I often sit and think back to how life was when I were growing up. In a kind of nostalgic way my mind drifts into the past where notifications were not a part of my life. Where people wrote letters to one another, where every single conversation mattered, and where my home phone was the only way to truly contact me. My mind drifts and I’m back in the 2000’s, and think about how gradually the need to be contacted overshadowed my life. So much so, that the only time my phone is ever switched off is when the battery dies (and we all know the panic to find the nearest working, correct fitting charger). Shocking when I came to this realisation. I paused, and considered if my privacy even existed. Or if my time really belonged to me when anyone can invade my space at any time they so choose and call or text me. And then I got so tired of being everything to all people at anytime, and switched my phone off. This wasn’t great at first because it wasn’t comfortable. Change is often uncomfortable, especially when you realise that you cannot use your apps just because you’re avoiding being disturbed. It was then I discovered ‘Airplane Mode’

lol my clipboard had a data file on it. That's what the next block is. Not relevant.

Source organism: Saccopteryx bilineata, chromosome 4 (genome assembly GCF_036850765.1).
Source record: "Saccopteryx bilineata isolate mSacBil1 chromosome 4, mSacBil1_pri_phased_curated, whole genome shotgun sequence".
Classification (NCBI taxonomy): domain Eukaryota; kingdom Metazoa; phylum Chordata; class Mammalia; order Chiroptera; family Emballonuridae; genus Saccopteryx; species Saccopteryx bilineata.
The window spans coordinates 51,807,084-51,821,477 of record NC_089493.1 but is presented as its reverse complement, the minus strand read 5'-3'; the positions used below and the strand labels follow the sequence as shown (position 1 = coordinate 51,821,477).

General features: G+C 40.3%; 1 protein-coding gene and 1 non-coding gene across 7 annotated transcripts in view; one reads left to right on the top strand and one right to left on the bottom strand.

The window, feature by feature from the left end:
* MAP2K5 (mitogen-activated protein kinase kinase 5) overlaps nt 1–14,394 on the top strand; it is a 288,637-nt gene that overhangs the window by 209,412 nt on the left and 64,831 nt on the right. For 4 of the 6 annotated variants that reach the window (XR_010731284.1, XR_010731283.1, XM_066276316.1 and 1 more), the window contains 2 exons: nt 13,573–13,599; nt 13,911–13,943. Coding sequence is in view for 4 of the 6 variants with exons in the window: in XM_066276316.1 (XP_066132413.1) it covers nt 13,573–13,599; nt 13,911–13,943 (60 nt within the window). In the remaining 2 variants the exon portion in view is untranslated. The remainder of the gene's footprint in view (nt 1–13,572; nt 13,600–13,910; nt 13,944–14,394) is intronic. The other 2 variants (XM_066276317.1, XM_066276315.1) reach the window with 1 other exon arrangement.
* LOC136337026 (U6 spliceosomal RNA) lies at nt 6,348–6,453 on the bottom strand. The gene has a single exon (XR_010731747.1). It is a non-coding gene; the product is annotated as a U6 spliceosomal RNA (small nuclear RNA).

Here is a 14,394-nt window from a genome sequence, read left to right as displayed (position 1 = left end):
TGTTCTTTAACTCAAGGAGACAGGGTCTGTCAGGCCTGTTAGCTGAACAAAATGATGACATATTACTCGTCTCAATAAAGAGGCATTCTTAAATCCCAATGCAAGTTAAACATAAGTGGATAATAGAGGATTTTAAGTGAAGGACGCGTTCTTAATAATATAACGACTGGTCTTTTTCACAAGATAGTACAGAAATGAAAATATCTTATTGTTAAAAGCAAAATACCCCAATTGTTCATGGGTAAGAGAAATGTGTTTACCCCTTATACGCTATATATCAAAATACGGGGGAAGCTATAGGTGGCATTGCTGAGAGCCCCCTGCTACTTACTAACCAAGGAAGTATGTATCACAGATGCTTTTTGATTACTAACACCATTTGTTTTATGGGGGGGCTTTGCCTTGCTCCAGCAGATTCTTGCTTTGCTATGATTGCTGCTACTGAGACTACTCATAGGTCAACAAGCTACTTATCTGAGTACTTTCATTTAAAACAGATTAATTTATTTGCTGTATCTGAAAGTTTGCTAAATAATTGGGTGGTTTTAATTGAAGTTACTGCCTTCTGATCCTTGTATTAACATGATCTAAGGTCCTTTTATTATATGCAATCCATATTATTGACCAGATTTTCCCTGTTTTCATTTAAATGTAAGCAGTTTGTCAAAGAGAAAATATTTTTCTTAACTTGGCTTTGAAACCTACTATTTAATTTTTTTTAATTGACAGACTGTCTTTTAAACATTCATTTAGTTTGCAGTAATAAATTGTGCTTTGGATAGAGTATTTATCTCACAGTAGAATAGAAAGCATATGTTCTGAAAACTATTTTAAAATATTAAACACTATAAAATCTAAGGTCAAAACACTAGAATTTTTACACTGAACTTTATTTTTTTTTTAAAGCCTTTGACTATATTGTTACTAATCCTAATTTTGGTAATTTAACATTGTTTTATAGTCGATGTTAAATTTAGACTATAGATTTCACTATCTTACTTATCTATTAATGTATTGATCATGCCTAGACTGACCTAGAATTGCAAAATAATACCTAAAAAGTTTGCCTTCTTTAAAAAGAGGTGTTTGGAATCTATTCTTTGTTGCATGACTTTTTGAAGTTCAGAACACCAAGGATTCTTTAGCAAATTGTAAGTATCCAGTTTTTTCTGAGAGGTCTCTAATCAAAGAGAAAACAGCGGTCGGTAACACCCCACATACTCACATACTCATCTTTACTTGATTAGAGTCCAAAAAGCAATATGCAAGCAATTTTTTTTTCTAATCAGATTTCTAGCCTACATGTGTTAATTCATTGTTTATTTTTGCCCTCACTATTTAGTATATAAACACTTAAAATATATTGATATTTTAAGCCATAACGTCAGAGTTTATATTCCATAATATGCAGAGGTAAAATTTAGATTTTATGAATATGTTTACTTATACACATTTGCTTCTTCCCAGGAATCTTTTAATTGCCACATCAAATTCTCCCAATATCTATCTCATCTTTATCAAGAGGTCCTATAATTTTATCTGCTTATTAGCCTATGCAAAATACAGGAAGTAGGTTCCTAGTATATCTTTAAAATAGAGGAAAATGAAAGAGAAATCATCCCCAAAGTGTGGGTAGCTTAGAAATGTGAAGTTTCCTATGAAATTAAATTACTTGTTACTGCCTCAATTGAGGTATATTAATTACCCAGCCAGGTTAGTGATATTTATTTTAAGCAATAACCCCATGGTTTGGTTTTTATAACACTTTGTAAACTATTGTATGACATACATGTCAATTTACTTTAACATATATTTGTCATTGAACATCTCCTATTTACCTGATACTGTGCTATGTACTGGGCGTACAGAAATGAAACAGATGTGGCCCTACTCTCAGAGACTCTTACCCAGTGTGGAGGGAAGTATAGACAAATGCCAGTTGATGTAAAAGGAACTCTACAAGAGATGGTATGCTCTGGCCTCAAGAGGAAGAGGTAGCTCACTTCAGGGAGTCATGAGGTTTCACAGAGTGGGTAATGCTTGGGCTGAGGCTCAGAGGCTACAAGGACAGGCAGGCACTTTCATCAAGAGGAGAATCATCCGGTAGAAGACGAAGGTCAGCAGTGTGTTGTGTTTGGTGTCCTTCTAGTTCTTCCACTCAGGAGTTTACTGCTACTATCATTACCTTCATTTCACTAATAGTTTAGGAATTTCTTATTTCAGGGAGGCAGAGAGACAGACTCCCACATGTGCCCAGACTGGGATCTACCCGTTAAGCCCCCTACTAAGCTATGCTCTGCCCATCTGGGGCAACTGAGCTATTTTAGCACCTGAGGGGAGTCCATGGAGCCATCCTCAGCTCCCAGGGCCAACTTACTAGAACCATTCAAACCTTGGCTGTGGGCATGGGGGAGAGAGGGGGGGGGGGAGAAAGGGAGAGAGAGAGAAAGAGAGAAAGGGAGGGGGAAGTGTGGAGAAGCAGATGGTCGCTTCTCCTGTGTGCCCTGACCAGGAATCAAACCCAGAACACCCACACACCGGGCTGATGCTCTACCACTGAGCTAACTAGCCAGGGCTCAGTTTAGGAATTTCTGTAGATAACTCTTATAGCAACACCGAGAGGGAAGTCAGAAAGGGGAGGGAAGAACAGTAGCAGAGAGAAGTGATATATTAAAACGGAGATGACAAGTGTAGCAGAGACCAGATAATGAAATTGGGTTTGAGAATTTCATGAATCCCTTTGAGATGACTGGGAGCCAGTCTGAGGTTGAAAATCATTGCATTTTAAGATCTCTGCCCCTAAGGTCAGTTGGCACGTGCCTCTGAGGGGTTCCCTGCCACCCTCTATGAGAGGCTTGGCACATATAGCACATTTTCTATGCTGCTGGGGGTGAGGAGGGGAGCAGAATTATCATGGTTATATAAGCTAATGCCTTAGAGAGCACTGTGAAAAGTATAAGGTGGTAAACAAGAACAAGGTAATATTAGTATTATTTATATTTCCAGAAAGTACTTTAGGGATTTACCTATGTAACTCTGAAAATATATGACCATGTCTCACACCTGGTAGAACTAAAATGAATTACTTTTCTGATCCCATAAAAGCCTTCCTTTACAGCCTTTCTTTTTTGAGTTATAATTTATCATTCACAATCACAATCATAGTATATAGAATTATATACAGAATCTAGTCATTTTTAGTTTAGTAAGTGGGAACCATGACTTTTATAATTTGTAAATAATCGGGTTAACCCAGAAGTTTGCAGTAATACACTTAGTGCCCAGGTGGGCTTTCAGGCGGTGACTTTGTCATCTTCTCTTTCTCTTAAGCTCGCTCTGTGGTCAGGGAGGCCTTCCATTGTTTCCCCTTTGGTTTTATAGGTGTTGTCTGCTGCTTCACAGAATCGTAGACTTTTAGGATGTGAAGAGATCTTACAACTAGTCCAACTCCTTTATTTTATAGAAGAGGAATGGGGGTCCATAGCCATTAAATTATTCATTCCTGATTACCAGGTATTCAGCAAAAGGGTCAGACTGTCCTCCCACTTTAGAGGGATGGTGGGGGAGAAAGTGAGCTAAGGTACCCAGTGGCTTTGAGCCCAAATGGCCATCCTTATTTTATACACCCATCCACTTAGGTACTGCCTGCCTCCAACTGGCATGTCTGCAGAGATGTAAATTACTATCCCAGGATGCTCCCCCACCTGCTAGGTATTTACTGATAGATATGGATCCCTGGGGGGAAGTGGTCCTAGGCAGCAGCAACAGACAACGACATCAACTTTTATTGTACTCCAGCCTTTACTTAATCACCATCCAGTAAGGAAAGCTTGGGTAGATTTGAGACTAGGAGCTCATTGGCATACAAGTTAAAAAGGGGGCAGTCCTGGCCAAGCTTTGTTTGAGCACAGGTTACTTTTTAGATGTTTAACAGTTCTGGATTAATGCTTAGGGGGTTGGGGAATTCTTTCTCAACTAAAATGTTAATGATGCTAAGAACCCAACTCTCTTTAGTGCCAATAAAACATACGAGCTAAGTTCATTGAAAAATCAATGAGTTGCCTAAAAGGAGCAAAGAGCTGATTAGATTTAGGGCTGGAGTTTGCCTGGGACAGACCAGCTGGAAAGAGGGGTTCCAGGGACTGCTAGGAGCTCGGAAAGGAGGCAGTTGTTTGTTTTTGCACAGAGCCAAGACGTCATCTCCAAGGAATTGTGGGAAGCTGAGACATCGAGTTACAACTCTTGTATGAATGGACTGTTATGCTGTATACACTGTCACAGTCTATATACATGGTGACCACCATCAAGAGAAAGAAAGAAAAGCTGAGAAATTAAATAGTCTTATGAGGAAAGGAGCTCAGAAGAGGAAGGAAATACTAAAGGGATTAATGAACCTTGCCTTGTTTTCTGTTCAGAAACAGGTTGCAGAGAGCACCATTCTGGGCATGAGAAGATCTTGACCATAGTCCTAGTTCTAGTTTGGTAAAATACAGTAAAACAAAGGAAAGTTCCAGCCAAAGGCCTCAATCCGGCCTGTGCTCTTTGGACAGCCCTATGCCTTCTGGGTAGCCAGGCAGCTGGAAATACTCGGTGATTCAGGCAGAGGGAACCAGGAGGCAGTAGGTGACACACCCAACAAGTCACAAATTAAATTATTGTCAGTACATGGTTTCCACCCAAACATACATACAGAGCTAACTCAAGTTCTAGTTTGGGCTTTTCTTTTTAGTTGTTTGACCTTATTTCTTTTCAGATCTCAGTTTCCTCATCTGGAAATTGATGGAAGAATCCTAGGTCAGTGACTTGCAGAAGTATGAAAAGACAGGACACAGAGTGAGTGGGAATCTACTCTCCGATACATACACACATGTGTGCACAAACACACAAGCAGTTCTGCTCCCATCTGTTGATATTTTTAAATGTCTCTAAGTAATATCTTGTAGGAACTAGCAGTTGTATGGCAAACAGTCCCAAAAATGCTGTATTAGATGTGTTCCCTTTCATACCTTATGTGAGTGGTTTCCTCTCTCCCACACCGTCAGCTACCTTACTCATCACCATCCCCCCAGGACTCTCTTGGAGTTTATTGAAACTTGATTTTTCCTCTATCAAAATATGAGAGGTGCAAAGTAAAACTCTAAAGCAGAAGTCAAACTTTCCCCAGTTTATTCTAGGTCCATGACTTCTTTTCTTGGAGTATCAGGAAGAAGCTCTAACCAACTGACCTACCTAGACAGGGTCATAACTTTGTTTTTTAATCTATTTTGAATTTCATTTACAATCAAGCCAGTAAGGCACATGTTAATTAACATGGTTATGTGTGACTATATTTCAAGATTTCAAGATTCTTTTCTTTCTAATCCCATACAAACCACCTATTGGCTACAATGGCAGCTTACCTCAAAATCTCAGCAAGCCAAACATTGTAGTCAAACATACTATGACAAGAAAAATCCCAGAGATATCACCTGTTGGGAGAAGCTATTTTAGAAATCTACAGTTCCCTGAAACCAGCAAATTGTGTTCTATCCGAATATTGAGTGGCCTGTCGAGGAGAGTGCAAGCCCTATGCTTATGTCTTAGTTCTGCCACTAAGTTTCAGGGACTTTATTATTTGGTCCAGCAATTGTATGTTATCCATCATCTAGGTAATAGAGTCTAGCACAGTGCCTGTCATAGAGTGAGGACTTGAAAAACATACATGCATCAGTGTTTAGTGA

My life changed. I set boundaries. People soon knew that they cannot call or text me after 5pm because I’ll be in the air. It mean’t so much for me and the great thing was I could still use my phone as I so chose to.
Now while I couldn’t exactly emulate my past nostalgia, I did learn a few things about phones. We make them so much more valuable than we need to. We are less productive the more we are on them. We cannot give people our undivided attention when our relationship with our inbox is more of a time investment than the important people in our lives. I learned the art of control, and my original discomfort turned into power. Knowing fully well that I own my phone and that it doesn’t own me changed the way that I communicated with everyone. My phone turned into a phone and not a lifeline, I became more focused on what is most important, and I didn’t care for the red notification bubbles and instant nature of communication as I once did. I became a 9–5 person in my private life and this means that I no longer overcommit, over work and over stress about responding. Those who matter will wait, those who don’t want to wait do not value your time.
The final point on Airplane Mode is… your battery charges faster when it’s activated. Gotta love it.
Try it sometime. Fly.
This is not how your story ends;
Written by Steve Whyte
Originally published at medium.com